The opposite of encouraging is, of course, discouraging.

Learners can practice the two opposite emotions with this statement, “I see.”

· Calm – When you need to disarm and diffuse. Using the lower range of the voice and a slower pace,
soothing words will be very powerful.

The opposite of calm is anger. Too often, words that are meant to gather input carry an angry sound and hurt the chances for a swift and satisfactory resolution.

Learners can practice the 2 opposite emotions with this question. “How would you like us to solve this?”

10. Don’t just listen, pay attention.

Listening is the great equalizer for salespeople. Callers talk in order to communicate with you. When people talk to you it is because they want you to know how they feel, what they believe or what they want. This information is exactly what you need to know so that you can re-position your offer to satisfy this person. The more they talk, the better chance you have of making a sale. So, getting people to talk and hearing what they say, actually makes the job of a salesperson easier. I had a great Sales Manager years ago that said, “Give them enough rope and they’ll hang themselves.”

Monitor 10 calls or monitor 1000 calls. It is obvious that many salespeople and service people do not bother to listen. While the caller is talking, many representatives are busy thinking about how they can interrupt, what they are going to say next or what task they wish they could move on to. Still other agents believe they can listen and be thinking about their next question at the same time. They could not be more wrong. Listening is only useful if you pay attention. It is only helpful if you can take the information the caller just provided and use it to decide how to respond.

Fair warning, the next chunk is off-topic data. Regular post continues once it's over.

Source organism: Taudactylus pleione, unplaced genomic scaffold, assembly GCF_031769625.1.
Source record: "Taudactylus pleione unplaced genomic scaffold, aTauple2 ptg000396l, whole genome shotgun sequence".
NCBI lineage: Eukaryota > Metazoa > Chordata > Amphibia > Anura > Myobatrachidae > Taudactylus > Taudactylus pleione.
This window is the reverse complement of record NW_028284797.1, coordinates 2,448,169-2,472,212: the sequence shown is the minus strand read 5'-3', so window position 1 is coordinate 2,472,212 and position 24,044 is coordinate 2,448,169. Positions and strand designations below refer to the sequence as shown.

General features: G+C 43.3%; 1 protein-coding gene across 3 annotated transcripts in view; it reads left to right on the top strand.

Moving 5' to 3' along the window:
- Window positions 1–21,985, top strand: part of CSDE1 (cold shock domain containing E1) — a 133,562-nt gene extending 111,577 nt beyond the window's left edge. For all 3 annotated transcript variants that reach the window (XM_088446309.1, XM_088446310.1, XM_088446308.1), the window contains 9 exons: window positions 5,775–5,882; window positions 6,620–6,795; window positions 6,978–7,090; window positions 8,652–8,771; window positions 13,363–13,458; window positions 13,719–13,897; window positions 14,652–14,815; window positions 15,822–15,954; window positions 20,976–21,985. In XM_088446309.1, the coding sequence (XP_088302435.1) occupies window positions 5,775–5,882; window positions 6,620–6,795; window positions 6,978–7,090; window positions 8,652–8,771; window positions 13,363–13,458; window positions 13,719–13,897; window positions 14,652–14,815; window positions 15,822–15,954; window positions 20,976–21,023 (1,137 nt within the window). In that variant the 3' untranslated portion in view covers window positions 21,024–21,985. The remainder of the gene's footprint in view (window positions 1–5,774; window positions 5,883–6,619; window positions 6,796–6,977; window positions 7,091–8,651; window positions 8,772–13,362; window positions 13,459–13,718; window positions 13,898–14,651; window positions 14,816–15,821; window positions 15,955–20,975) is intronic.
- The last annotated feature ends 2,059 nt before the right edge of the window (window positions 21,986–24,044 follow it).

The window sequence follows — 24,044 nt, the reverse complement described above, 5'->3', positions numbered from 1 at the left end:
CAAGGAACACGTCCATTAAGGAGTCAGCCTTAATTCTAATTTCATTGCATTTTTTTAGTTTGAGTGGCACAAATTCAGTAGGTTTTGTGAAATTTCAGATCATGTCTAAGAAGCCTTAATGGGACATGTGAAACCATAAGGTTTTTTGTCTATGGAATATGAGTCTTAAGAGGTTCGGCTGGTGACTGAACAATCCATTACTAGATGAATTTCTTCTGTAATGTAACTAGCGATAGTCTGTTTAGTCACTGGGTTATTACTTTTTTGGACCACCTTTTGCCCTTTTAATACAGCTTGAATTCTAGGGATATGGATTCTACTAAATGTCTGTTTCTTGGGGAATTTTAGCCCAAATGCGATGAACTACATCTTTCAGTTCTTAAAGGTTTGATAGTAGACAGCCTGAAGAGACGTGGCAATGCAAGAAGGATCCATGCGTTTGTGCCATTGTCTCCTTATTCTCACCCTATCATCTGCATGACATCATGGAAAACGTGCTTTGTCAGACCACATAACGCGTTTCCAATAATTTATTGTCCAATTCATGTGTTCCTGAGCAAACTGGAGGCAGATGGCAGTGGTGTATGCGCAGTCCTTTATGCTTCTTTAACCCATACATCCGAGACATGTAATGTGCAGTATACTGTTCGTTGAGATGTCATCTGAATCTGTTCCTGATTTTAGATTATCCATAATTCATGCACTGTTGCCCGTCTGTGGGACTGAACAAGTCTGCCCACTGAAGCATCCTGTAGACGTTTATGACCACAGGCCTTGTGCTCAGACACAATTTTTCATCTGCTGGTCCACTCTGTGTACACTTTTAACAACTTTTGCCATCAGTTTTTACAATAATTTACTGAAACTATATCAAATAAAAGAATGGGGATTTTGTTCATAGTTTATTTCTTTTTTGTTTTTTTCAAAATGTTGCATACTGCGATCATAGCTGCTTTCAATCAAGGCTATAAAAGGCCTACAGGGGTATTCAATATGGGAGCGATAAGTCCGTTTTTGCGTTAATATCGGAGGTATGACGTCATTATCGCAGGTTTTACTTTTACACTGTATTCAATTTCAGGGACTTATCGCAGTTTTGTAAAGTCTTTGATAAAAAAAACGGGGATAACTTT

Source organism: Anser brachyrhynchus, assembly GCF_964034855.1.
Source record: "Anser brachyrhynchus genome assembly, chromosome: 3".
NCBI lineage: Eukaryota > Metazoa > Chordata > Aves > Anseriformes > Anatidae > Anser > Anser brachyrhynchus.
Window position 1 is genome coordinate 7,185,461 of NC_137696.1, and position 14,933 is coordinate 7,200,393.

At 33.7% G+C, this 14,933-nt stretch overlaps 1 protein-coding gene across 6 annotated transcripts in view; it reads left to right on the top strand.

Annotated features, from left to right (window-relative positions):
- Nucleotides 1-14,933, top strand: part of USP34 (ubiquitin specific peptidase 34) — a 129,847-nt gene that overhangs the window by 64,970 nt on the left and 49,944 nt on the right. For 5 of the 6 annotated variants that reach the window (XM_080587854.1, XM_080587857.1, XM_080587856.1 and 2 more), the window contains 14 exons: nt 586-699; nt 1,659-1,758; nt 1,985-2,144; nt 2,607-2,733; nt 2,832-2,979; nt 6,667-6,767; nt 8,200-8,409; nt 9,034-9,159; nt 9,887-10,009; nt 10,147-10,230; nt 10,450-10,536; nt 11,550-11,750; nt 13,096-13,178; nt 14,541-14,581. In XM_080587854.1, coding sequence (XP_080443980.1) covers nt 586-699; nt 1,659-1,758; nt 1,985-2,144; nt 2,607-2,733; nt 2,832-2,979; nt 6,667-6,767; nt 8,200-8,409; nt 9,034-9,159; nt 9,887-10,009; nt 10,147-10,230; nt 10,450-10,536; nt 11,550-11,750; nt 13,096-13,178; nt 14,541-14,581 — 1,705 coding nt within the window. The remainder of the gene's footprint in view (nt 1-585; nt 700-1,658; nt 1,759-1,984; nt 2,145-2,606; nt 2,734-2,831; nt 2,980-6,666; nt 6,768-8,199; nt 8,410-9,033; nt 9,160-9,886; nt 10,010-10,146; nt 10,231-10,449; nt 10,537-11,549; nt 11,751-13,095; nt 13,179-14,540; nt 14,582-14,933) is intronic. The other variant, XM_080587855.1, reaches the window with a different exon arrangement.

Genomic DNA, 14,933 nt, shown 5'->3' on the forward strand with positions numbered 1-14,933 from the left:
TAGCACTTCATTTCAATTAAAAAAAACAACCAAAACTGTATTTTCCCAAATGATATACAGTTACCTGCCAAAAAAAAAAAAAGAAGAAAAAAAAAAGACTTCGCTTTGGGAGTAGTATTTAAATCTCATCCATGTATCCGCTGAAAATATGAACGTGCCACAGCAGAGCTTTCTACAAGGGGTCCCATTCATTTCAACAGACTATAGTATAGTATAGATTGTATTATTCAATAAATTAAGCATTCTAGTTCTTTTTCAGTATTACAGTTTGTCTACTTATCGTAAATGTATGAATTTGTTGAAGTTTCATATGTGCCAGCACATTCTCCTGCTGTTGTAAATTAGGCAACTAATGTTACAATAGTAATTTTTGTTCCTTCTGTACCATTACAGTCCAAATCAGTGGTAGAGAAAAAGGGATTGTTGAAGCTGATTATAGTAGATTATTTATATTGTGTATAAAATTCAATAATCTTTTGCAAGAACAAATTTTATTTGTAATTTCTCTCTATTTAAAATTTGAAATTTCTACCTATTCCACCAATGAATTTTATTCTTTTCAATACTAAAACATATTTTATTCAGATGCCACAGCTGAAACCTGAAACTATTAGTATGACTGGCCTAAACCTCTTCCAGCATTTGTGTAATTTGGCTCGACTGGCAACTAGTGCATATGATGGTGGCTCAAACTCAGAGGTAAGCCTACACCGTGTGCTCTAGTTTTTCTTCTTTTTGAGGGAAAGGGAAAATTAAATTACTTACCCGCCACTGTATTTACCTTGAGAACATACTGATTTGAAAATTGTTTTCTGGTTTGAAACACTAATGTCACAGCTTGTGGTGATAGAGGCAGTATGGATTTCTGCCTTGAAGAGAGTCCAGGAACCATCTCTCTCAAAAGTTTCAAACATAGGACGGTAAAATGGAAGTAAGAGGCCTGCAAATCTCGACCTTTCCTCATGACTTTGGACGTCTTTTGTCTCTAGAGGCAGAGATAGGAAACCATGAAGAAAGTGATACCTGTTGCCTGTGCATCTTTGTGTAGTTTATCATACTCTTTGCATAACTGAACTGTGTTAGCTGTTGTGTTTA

Here are the ‘rules’ for listening to increase your results:

· Anytime a caller speaks, you must be prepared to write down what s/he says. By stopping to do this, you force yourself to pay attention.

· After a caller speaks, you must respond with some sort of empathy statement. This makes your caller believe you were listening and that you heard and that you understand. “I see what you mean” and “How interesting” are 2 examples.

· If you do not understand what someone means, try “Can you please tell me more about that?” or “Can you please help me to understand why that is important?” Nothing could be more flattering to a caller.

· Once you understand the information the caller has provided, decide what to say next to help the caller understand why you are recommending the up-sell.

· If you need to change to a different product because of what you just learned, do so. Your chances of making a sale are very high when it is based on what a caller just told you.